Dual language education ahead at ELC?

Board reluctant to approve new three-year-old program in West Liberty


Answering a lot of concerns about starting a new three-year-old pre-school program, West Liberty Early Learning Center principal Dr. Lindsay Meeker is looking forward to launching a new era in dual-language education in the next school year.

The administrator’s program was the focus of an hour-long work session Monday, April 19, of the West Liberty School Board of Education held at the District Office.

Board members asked a lot of questions about not only the proposed third grade program but fourth grade pre-school changes that hope to get the program on a better financial track.

Dr. Meeker said a survey shows the school has interest from 32 families in placing their three-year-olds in the four day Monday, Tuesday, Thursday and Friday program, but says she may limit the program to 16 students that will be housed in two classrooms with one certified teacher and aiding paraprofessional per eight students.

The four days a week program would be filled with creative and kindness curriculum for students, who would pay monthly for the education, co-funded by Head Start funding as well as Iowa Child Care Assistance/Child Care Resource and Referral.

Dr. Meeker told the board the program is estimated to net just less than $1,000 annually after hiring teachers and paraprofessionals, including benefits. She estimated over 50 percent of the students may qualify for Head Start aid, a qualification of the program.

Dr. Meeker also detailed the present four-year-old preschool program, reshaping the classes next year in presenting two different models the board will have to make a decision about, including offering bilingual education in the second model. She stressed that the end goal is to move to a more substantial model by the 2022-23 school year. The director said the first model would save between $60,000-70,000 in the upcoming school year while the model two program could mean a deficit for the same year. She could not give an exact deficit because the numbers would be impacted by enrollment, but based on previous history, the program could lose as much as $130,000. Both models would address learning missed this year and last year.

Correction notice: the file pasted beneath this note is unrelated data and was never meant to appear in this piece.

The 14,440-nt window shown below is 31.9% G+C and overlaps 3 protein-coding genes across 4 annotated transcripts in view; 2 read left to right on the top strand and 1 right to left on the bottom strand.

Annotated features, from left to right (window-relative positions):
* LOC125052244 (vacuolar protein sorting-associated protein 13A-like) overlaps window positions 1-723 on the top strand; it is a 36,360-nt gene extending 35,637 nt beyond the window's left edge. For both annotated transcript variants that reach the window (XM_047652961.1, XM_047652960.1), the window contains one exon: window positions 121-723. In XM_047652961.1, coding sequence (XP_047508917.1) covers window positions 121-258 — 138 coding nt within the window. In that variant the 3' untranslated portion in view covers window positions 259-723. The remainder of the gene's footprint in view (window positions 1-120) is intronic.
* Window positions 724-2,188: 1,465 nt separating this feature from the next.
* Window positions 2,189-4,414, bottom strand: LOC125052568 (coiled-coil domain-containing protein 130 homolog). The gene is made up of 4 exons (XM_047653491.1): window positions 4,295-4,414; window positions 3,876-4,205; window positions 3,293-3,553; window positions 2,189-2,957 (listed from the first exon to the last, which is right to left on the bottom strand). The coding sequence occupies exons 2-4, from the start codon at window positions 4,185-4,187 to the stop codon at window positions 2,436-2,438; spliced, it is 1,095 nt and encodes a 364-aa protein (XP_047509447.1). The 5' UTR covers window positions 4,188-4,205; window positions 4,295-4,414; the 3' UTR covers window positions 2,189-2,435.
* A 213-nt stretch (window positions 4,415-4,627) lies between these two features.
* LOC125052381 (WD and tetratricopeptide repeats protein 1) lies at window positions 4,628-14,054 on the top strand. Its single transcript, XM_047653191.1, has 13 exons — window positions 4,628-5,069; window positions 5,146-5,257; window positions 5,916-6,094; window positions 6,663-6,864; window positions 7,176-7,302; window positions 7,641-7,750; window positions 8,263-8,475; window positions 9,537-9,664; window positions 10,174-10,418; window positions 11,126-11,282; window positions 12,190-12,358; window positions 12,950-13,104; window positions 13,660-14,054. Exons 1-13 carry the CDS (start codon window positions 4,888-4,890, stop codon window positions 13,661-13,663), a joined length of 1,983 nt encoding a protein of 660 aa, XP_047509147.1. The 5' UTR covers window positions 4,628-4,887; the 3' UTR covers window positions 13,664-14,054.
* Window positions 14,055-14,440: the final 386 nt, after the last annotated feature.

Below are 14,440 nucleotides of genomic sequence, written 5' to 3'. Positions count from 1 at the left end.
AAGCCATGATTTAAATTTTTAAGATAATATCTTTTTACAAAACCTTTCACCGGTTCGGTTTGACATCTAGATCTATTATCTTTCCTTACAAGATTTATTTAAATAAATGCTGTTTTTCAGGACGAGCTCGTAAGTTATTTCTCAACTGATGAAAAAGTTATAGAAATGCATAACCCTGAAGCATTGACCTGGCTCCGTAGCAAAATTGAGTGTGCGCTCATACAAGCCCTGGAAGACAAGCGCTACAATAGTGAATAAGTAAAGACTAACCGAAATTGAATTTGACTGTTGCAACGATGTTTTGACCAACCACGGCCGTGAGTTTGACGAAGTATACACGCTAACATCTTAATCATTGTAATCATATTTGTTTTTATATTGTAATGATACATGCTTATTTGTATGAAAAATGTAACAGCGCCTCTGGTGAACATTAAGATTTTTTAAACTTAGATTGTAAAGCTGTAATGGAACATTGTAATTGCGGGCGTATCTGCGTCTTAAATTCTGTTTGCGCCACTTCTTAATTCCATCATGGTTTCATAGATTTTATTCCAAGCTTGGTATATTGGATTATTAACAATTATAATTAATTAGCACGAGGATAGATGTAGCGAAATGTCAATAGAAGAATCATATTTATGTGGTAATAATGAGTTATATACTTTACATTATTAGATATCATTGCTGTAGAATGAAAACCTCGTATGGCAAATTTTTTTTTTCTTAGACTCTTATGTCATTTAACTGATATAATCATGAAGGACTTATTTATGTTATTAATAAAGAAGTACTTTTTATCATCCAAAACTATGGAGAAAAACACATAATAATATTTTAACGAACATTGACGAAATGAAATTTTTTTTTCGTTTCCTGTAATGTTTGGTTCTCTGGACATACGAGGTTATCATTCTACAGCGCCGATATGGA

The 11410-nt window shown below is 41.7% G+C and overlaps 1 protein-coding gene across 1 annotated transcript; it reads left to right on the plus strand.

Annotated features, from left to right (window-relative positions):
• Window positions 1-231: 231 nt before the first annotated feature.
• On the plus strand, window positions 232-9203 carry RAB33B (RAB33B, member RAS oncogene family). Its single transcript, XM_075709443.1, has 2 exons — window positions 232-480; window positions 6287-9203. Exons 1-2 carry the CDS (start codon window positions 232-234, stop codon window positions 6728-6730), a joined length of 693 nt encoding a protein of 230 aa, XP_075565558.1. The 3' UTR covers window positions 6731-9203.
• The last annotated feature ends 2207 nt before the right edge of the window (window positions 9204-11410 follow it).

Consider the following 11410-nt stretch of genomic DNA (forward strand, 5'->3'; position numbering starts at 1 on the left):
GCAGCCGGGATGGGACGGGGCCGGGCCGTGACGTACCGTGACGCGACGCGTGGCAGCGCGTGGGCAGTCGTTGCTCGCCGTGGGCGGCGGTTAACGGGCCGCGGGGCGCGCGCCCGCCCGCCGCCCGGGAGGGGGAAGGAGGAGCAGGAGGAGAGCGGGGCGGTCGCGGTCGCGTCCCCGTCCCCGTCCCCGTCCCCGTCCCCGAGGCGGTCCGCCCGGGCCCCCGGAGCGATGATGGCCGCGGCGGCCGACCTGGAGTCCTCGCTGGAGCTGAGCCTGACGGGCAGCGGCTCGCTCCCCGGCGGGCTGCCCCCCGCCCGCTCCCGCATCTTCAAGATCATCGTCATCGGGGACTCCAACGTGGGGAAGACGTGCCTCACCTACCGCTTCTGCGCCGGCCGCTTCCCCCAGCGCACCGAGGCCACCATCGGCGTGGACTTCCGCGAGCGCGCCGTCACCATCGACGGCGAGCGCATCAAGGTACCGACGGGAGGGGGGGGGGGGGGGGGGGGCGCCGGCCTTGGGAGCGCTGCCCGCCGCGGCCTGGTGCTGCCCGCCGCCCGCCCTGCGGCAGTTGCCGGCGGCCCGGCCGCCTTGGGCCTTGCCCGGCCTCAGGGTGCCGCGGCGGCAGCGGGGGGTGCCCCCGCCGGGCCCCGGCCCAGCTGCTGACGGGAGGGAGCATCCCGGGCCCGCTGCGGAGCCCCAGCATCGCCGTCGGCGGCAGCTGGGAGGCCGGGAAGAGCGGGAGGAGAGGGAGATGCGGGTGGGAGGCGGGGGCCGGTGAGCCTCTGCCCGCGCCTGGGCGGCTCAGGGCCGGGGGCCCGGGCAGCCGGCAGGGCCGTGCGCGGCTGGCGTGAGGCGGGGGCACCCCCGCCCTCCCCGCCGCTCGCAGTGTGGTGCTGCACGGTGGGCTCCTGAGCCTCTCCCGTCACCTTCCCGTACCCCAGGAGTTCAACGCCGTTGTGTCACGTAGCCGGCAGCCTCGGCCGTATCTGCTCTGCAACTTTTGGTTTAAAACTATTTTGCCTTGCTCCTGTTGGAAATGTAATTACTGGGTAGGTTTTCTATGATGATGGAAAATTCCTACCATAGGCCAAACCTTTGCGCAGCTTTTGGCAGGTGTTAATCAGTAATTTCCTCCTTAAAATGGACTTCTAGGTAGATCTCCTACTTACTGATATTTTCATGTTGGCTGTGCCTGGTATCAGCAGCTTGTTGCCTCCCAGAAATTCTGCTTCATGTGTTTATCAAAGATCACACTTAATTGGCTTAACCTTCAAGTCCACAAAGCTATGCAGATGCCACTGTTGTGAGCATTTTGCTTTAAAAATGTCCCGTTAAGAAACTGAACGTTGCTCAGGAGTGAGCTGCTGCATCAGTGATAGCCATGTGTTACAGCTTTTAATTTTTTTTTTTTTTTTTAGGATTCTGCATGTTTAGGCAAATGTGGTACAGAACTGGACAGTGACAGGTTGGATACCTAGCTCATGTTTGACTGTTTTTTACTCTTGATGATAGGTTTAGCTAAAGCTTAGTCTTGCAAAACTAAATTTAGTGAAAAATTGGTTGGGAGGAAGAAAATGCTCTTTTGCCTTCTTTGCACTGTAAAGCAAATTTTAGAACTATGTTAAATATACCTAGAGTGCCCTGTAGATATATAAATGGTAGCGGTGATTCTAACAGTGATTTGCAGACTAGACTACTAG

Along with creative curriculum, the classes would offer the second step of social emotional learning, would have a multi-tier system of support and special education services for students that qualify.

She stressed that part of the problem with the program is the fact youngsters may have missed a year of learning due to the COVID-19 pandemic, asking “how do we prepare for that?” The director talked about putting together some questions in registering students in asking about educational history of students.

Dr, Meeker said she is currently working with DHS on growing the quality rating of the school in order to obtain a yearly stipend that comes with improved QRS ratings, something that has never been done at the school. The stipend could be up to $3,200, which can be used however the school wishes.

There was also concern about the number of classrooms needed for the programs, an issue in planning an upcoming addition to the West Liberty Elementary School, moving students from ELC into a new addition that will replace the present pre-school to kindergarten facility. Superintendent Diego Giraldo said the program has “good timing” in that respect, although it’s still questionable how many additional classrooms might be needed.

The school continues to work with Muscatine Early Chilhood on family scholarships and Meeker said Head Start will be assessing classrooms this fall in areas of learning, environment, curriculum and student-teacher interactions, something that could not be done this year due to the pandemic. She said in exploring grant possibilities for the program having Spanish as a second language was important.

The director said professional development and collaboration would be provided for teachers in the new programs to include exploratory Spanish, something that is not offered at the present time.

Dr. Meeker said one of her biggest issues is having time to find good teachers for the program to insure students are served properly, Dr. Giraldo emphasizing, “We need to move to the next steps as soon as possible.”

“I’m not saying the transition will be easy,” Dr. Meeker said of changing teaching habits. “Change is hard sometimes,” she said, adding teachers in the program are going to get all the professional development they need.

Board member Stephanie Dengler asked why the district is trying to rush into the program? “I do not understand the urgency,” she said, noting she would rather see the program done right rather than quickly and questioned whether it made sense to institute an entire program for what could be as few as eight students.

“I’m not an educator and I don’t pretend to be,” said Dengler, noting the program wasn’t done right when it originated and emphasized that it needs to be properly put into place today.

Dr. Meeker said the program hasn’t been moving along as well as it had hoped because of the pandemic.